“I can tell you that we have a very robust dialogue with the Chinese authorities, and in general, the Chinese authorities have taken significant action on their synthetics,” explains Agent Moses. “For instance, they just made illegal over 100 synthetic compounds. Obviously, the United States is not the only country that has raised concerns with them.”

The DEA has been trying to “sound the alarm” on the flood of heroin and fentanyl swarming through high-risk drug zones for three to four years now, but the first time that public affairs began taking calls on the substance was when Philip Seymour Hoffman died in 2014. Prince is another high-profile name, but instead of fentanyl-laced heroin, it was strictly fentanyl that killed the entertainer. It’s a rare case, as fentanyl is hard to get a hold of in its pure form — especially since the singer and musician was not suffering from any illness that might require such a high potency pain medication. The mystery surrounding his death goes back to how he was able to procure the opioid. Which is a question across the board.

The DEA and other agencies want to stop the flow of fentanyl into the states, so they’ll have to bite the head off the snake, and that snake emanates from China.

“Supply? That’s a lot of work,” says Officer Jacobs. “It’s tough. DEA have certain units that deal with pharmaceuticals. You’re talking someone that can order it online from China and get the precursor chemicals — they’ll mail it out anywhere.”

When Agent Moses was asked about just how the DEA and other law enforcement agencies can stop the flow of precursor chemicals to Mexico and the U.S., the answer seemed boilerplate:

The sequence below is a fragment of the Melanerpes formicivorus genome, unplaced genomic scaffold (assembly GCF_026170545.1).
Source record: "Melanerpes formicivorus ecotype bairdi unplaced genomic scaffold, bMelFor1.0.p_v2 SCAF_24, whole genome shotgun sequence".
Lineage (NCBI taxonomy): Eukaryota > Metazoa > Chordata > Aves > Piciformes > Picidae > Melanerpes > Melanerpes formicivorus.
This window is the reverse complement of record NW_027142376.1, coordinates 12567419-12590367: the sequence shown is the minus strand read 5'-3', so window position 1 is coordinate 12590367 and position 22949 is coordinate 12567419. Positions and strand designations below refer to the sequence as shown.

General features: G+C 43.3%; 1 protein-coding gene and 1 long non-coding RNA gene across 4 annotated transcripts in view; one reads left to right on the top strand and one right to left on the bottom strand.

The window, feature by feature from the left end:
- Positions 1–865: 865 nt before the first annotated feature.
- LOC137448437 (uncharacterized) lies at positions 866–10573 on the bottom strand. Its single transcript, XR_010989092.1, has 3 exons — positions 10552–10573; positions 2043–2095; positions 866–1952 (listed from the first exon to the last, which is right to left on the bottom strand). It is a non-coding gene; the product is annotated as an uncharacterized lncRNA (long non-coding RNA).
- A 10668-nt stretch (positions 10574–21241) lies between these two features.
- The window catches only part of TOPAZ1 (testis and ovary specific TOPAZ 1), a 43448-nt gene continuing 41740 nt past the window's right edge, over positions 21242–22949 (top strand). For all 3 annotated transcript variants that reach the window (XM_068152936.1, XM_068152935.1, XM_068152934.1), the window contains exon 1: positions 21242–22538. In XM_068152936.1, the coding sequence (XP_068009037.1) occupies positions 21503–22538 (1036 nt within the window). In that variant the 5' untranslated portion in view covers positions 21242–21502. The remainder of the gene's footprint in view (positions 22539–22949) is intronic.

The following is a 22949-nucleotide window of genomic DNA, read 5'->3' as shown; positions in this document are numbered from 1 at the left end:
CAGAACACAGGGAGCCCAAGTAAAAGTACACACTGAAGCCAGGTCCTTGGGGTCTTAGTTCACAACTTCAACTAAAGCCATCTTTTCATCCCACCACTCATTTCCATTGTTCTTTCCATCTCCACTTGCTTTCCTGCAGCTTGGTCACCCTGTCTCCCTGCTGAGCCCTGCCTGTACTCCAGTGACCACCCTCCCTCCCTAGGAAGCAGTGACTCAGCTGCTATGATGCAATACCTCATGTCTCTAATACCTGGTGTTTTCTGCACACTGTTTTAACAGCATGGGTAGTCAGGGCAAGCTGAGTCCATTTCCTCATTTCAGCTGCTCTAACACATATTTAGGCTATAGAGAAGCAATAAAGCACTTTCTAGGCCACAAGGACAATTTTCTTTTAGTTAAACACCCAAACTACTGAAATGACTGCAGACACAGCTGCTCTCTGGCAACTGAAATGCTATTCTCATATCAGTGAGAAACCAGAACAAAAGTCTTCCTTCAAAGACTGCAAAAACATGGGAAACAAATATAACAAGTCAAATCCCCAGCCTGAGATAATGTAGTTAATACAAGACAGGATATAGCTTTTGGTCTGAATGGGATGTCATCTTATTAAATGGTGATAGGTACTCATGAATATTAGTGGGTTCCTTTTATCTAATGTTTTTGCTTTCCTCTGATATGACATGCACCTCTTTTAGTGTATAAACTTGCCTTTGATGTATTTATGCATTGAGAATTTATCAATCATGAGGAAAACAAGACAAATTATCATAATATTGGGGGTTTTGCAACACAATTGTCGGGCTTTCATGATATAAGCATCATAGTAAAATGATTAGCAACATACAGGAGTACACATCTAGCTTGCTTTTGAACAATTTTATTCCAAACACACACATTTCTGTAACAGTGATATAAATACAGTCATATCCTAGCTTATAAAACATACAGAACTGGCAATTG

“DEA will continue to address the threat by doing what the public expects of us, which is targeting the top level of drug dealers, conducting enforcement of operations, protect the communities, and doing things like this which is putting the word out through media.”

Looking at users like Bobby helps to understand just how rampant demand is.

“Your whole life revolves around that,” he says. “Getting it, and finding money for it, ways to get it, and where to get it. You get sucked in. It becomes all about that, literally. Nothing else matters. Throughout the day, there’s not one point where anything does not — in one way or another — revolve around using it or getting it or finding money for it. It has definitely had an impact on my life. If I could go back and not do drugs for the first time, my life would have been a lot different.”

As long as heroin continues to surge through the streets, and fentanyl remains a readily available product to increase the potency of the drug, it’s hard to see an end in sight.